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Saturday, 19 December 2015

The fate of branding as we know it in a 3D-printing world


Discussion on the IP aspects of 3D printing continues apace, primarily on whether 3D printing
may challenge, or even put paid, to our current legal framework for IP protection. But lest we forget, IP rights are of interest primarily to the extent that they both create value for their owners and enable the public to benefit from creativity and invention. As far as trademarks are concerned, a valuable trademark means that the trademark owner has succeeded in building up brand equity and thereby nurturing a successful brand. The question that then arises is whether there is a future for branding, as we know it, in a 3D printing world?

Let us refer to a brand as the sum of the information about a product, or even company, which is conveyed to the consumer by the trademark, on the one hand, and the behavior of the consumer with respect to the brand and what it embodies, on the other. This interrelationship between the brand and the consumer is fashioned by advertising and promotion, and it is implemented by manufacture of a product (services are not relevant here), which is then distributed to the consumer. The ultimate objective goal of branding is to sell something to the consumer, while the ultimate subjective goal is for the consumer to have a positive experience with the brand. A successful brand may be a luxury item, such as a perfume, or a daily consumer item, such as a pill for a headache. Whatever the particular product that is connected with a given brand, a successful brand does not just happen, but it is the result of a conscious effort by the brand holder to develop its brand.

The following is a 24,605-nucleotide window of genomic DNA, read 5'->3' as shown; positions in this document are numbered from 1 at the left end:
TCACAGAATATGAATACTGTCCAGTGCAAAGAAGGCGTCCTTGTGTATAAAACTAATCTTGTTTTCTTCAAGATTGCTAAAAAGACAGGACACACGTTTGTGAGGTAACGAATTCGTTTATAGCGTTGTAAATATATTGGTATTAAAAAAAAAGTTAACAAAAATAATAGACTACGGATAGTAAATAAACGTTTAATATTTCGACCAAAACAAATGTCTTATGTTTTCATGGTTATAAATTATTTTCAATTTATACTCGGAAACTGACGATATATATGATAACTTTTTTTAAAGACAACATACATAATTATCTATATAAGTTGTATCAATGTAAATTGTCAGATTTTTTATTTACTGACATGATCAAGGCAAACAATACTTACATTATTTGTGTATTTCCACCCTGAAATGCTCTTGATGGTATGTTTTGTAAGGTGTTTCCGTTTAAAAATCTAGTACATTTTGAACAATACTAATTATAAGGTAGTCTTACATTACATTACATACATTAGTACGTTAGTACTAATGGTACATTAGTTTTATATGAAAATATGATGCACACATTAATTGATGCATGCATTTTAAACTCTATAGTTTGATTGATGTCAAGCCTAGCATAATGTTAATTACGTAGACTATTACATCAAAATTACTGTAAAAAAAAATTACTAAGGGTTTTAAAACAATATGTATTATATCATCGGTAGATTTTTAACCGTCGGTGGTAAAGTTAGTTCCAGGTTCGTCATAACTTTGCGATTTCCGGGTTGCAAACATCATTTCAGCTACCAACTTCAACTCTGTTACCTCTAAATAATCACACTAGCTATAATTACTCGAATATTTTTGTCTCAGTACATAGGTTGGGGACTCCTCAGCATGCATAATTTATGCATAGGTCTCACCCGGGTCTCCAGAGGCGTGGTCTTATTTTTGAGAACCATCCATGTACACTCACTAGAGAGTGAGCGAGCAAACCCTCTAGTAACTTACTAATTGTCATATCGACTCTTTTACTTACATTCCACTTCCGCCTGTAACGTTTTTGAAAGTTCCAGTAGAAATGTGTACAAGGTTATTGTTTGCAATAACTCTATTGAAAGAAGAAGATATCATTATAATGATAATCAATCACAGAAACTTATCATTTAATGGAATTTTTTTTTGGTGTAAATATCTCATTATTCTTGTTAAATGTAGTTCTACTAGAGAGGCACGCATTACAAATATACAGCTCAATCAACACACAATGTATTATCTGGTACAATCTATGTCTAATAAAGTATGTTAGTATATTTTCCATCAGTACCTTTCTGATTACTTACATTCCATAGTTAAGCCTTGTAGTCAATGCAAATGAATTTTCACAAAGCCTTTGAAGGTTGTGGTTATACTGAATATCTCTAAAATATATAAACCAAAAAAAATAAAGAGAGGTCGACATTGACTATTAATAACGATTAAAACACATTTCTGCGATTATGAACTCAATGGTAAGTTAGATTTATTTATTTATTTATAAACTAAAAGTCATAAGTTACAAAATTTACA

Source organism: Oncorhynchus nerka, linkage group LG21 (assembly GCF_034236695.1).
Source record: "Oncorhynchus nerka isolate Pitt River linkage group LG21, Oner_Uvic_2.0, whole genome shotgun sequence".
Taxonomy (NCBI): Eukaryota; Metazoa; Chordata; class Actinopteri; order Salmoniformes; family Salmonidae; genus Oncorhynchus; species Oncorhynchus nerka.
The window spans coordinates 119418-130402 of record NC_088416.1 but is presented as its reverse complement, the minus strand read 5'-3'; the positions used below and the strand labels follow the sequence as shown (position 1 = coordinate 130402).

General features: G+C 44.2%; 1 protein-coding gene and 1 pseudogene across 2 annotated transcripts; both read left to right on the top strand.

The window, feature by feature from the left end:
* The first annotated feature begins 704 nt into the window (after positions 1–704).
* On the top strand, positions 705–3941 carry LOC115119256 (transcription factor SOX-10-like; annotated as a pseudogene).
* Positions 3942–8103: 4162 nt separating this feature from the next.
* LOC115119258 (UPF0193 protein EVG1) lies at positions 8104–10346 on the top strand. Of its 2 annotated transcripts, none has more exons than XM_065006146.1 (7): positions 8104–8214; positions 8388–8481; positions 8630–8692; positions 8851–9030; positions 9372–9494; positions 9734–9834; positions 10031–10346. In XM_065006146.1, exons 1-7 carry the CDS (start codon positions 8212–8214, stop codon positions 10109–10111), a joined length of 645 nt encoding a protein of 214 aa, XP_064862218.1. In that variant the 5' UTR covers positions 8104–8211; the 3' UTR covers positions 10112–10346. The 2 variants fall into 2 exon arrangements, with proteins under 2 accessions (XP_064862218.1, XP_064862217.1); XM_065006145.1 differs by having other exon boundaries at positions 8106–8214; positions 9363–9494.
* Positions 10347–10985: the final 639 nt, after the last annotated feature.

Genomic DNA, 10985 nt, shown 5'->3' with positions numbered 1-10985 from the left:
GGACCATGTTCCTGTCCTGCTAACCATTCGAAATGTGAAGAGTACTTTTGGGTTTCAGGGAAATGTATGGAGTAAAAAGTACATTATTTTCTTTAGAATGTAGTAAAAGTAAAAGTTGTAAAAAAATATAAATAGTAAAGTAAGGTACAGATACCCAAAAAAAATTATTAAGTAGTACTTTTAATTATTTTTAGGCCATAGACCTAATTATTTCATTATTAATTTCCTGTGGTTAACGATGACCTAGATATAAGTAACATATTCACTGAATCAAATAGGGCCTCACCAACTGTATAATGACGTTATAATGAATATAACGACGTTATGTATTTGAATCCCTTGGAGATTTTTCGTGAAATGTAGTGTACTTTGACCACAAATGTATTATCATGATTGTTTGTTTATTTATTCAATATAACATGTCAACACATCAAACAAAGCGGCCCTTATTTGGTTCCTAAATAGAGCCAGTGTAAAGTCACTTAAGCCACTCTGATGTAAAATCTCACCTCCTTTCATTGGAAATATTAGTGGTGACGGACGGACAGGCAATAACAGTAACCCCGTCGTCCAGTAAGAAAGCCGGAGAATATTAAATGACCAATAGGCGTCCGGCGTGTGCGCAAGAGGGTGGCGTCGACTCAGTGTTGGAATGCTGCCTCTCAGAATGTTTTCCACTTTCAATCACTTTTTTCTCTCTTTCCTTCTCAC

We recall that the basic framework for 3D printing consists of a person who downloads a CAD file or the like, which digital file then instructs the 3D printing device to produce the desired product, using the proper materials. If there is a brand that is identified with the product, then the brand will appear on the product. The consumer may carry out the production process either within the confines of his home or business (think of a dental implant or airplane wing) or at a fulfillment center. In either situation, the ultimate manufacturer is the consumer (or the fulfillment center acting on the consumer’s instructions). The result is that 3D printing largely renders redundant the traditional product distribution function-—from manufacturer to distributor/importer to retailer to customer.